The hearing was called by the judge to consider a motion to allow Castillo to remain free on bail through his appeal. The motion was filed by Castillo's current attorney, public defender Judy Fulmer Madewell.

“One of the government's arguments [made by the U.S. prosecutor, Mark T. Roomberg] as to why my client is a danger to the community is that he put an outrageous and erratic posting on his Web site,” Fulmer Madewell told the judge at the Feb. 19 hearing in federal court in San Antonio. “That story was actually written by someone else … so it was not an outrageous post by the defendant.”

In fact, Narco News originally published that story (U.S. government finally exacts revenge on Iran/Contra whistleblower Cele Castillo). The article raises serious questions about whether Castillo's prosecution was politically motivated.

Castillo was convicted late last year on federal charges of dealing firearms without a license in a case marked by numerous irregularities and peculiar coincidences that raise the specter of a frame-up.

For example, Castillo was being represented by a lawyer who was in the process of having his bar license suspended for misappropriating his clients' funds. In fact, that attorney, Robert “Eddie” De La Garza, was aware on Oct. 17, 2008, (five days before Castillo's sentencing date on Oct. 22) that his Texas law license was being suspended effective Nov. 1, 2008.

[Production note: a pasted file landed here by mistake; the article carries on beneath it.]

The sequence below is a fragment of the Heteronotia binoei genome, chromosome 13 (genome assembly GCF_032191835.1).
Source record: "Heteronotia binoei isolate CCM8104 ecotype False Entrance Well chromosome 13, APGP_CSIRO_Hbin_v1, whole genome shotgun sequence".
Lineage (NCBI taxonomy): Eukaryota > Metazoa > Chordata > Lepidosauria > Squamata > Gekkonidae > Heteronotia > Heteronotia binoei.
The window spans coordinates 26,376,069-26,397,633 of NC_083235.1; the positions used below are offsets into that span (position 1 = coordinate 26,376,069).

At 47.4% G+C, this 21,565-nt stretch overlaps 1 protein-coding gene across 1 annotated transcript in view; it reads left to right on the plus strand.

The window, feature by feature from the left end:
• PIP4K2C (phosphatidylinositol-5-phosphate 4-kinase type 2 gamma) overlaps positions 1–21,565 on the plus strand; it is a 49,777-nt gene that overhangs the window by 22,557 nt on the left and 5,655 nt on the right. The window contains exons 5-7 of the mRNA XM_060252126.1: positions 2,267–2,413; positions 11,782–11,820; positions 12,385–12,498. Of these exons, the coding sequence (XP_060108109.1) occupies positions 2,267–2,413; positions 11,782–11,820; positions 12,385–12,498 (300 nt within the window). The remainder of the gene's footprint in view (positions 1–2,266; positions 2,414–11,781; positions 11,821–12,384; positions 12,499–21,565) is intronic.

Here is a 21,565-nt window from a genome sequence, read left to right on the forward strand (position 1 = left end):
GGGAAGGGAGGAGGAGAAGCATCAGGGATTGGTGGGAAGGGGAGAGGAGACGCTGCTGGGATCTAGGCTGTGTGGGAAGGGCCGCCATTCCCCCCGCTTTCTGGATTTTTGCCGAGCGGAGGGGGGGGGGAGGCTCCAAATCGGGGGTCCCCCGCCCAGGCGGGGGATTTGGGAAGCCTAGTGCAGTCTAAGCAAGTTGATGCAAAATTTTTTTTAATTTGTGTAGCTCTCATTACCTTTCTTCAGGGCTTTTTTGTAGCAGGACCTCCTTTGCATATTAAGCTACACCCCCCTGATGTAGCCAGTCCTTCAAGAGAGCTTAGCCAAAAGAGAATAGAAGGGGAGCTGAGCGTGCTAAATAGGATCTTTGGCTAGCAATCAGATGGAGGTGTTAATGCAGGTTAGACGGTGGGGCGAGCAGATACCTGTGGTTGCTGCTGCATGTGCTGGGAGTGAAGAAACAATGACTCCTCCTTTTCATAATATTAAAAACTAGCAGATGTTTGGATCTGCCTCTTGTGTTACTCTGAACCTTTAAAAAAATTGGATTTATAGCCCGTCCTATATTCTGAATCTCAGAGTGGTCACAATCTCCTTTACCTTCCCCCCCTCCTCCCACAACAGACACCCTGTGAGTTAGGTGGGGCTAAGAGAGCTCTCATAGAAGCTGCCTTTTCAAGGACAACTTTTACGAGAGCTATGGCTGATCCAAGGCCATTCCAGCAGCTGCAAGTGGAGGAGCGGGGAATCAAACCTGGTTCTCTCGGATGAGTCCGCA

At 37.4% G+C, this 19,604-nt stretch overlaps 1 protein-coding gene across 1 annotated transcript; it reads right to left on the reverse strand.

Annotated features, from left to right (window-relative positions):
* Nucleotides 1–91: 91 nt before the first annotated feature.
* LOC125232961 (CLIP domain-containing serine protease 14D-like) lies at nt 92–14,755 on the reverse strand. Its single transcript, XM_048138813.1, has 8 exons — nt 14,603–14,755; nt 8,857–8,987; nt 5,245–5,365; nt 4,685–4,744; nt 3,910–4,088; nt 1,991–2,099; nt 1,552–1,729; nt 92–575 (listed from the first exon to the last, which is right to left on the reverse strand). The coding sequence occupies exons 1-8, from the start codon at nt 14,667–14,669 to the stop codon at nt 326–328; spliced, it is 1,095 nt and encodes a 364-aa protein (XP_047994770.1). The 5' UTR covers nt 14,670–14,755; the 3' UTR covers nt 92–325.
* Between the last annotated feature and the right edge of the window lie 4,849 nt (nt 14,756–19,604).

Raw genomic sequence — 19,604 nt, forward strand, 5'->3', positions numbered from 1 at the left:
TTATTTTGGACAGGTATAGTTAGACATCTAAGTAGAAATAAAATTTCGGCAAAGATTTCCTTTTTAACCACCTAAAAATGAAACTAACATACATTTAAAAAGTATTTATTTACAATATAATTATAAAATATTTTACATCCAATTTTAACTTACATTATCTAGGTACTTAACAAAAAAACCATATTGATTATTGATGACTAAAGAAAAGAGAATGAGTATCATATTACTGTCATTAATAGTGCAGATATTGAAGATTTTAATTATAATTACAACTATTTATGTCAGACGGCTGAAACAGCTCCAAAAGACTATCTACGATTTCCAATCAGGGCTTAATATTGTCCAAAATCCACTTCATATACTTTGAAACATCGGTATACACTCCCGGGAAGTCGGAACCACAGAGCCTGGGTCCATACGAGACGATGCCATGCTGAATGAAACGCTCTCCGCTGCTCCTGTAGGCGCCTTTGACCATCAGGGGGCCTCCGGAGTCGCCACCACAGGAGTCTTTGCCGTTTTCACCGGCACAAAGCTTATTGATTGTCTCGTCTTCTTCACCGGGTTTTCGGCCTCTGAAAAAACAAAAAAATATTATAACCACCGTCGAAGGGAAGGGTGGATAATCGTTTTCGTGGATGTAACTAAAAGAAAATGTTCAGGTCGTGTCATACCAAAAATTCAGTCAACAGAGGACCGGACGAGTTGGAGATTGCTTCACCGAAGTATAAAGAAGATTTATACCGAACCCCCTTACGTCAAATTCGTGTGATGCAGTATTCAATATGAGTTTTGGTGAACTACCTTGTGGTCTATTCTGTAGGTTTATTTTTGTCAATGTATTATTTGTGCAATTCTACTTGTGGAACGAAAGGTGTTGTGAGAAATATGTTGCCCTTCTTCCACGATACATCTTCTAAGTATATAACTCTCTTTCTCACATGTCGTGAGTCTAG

On top of that, this same lawyer's son was facing serious gun charges in another federal court in Texas at the same time he was representing Castillo.

[ ... ]

Political Payback?

Johnny Sutton, a former assistant district attorney in Harris County, Texas, hitched his star to the Bush political machine in 1995, when he was named the Criminal Justice Policy Director for then-Governor Bush. He served in that post until 2000, when Bush was elected president. In the wake of Bush's victory, Sutton was named associate deputy attorney general at the Department of Justice in Washington, D.C., and also served as a policy coordinator for the Bush-Cheney presidential transition team.

In late October of 2001, Sutton was appointed by Bush to serve as U.S. Attorney for the Western District of Texas in San Antonio. The U.S. Senate confirmed the appointment a month later.

Former President George W. Bush has described Sutton publicly as a a dear friend of mine from Texas.”